"I think it's overblown a little bit," Satin says about the changes to his swing. "It was just tinkering with a few things that allowed me to be more simple, be more direct to the ball. I'm just trying to get the barrel to the ball as easily as possible."
Those changes helped speed up Satin's timing, and he started off the 2013 season hitting .330 in the month of May, with a .427 on-base percentage, a .545 slugging percentage, four home runs and seven doubles.
"There was a little difference," says Satin. "I was driving the ball."
In May, he cooled down to hit just .308, with five homers and 15 RBIs.
"I don't know what my final numbers were in Triple-A this year, but they weren't much different than they usually were," says Satin, subtly emphasizing the word final. He has no intention of going back down. "The ball was coming off my bat great. I knew I was swinging the bat better than I had been. My outs were better. Sometimes, in the past my outs were kind of pathetic -- just not really good outs [or] good at-bats. I would still get hits the other times. It took its time. My outs were driven in the gap and happened to get caught, so when you're making consistent, good contact, throughout the course of a season, it just helps your psyche. You know that you can put a good at-bat together almost every time."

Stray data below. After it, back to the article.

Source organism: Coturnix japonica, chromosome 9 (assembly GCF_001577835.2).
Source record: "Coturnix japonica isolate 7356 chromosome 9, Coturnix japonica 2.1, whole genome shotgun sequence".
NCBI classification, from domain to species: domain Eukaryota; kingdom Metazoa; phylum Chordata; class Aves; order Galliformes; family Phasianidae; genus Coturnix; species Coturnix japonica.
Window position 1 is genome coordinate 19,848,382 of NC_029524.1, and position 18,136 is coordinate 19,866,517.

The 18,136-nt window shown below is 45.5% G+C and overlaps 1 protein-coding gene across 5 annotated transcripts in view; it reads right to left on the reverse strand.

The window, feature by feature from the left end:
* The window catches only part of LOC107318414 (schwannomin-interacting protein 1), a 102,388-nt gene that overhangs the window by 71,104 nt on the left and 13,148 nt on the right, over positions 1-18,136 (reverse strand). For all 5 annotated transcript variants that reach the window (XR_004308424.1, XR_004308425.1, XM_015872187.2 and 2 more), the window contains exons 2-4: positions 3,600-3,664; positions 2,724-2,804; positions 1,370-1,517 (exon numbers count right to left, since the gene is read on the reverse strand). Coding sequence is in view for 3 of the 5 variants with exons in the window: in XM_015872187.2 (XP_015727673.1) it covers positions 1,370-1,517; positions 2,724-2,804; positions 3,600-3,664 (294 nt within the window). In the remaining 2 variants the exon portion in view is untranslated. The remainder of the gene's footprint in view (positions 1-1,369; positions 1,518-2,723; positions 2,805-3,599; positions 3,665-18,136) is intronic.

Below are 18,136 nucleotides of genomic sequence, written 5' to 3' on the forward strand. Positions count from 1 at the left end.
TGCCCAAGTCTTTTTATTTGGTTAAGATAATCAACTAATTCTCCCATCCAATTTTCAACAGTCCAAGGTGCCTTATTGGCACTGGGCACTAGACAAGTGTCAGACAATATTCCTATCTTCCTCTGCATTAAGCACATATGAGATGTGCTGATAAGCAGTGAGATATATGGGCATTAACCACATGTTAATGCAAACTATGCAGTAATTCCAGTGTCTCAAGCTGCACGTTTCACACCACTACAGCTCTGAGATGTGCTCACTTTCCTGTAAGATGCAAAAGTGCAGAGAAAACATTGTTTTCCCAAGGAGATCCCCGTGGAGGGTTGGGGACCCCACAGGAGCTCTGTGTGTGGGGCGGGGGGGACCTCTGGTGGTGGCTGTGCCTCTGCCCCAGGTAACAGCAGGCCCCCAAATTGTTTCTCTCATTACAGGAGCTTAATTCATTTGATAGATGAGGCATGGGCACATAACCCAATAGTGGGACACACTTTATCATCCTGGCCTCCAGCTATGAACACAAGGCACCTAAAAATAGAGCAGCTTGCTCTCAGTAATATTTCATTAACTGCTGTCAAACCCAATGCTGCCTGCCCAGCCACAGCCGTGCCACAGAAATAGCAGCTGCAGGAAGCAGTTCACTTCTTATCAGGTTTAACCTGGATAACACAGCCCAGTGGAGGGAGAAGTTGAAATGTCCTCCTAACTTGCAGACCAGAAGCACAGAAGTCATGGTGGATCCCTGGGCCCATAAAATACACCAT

With good friend Ike Davis struggling mightily in Queens, Satin was called into Las Vegas 51s manager Wally Backman's office after the finale of a four-game set against the Tacoma Rainiers on June 9. He was switching places with Davis, at least for the time being.
"It wasn't like I was taking his place, because I wasn't playing first base," says Satin. "For him, he was happy for me, because I haven't had much time up here. He knows that I've done everything I can throughout my career to try to be here, so he was happy for me. He told me, he texted me and said, ‘If anyone was to come up, I'm glad it was you.'"